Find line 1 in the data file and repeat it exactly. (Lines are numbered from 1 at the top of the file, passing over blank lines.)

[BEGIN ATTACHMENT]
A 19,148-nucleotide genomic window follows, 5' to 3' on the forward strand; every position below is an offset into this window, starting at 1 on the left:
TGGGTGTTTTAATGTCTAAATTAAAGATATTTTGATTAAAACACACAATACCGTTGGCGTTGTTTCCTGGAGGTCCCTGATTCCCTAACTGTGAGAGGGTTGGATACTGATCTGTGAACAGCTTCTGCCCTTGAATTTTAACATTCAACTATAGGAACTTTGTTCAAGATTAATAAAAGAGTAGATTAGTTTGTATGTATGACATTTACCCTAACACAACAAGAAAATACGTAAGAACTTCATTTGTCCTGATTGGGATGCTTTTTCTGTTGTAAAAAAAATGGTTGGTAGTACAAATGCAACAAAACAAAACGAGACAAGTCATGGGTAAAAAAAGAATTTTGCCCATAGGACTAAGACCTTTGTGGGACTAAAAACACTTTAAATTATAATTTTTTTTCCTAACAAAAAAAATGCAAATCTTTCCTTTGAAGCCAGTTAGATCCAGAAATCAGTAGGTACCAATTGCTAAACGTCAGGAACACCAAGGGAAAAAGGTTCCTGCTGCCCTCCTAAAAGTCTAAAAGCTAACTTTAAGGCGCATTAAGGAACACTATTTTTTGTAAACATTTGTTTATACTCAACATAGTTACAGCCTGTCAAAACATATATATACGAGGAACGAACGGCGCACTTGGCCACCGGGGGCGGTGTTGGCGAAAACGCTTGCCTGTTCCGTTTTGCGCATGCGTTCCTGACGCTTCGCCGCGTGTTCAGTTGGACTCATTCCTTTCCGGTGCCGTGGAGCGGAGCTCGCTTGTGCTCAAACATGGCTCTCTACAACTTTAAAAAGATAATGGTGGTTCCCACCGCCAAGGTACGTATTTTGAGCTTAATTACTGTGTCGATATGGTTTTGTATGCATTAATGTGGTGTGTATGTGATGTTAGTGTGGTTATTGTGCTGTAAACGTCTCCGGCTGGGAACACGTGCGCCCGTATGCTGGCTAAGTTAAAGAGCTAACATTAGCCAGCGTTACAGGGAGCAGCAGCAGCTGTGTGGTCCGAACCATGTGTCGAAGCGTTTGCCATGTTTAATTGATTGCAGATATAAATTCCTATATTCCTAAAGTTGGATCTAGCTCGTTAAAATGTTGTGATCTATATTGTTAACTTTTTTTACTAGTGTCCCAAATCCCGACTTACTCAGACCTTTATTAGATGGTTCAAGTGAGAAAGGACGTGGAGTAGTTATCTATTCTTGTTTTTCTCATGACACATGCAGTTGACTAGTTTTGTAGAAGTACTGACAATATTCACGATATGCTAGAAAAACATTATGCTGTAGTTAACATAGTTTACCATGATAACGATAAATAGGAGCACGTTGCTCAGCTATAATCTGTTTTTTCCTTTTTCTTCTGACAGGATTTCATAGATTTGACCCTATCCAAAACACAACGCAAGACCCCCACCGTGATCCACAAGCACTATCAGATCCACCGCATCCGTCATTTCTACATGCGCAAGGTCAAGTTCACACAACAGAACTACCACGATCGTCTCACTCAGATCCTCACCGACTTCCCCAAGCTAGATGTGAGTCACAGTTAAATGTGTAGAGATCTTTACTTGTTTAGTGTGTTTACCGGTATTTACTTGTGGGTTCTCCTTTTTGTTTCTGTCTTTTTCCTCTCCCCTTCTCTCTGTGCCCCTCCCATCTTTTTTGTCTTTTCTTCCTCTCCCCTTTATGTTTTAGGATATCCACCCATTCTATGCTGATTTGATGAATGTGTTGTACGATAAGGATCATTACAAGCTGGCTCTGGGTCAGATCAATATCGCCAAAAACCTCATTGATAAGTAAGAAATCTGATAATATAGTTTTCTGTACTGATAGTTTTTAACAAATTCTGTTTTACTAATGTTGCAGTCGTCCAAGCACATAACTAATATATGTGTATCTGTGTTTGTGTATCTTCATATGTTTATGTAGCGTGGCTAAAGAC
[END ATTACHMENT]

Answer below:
A 19,148-nucleotide genomic window follows, 5' to 3' on the forward strand; every position below is an offset into this window, starting at 1 on the left: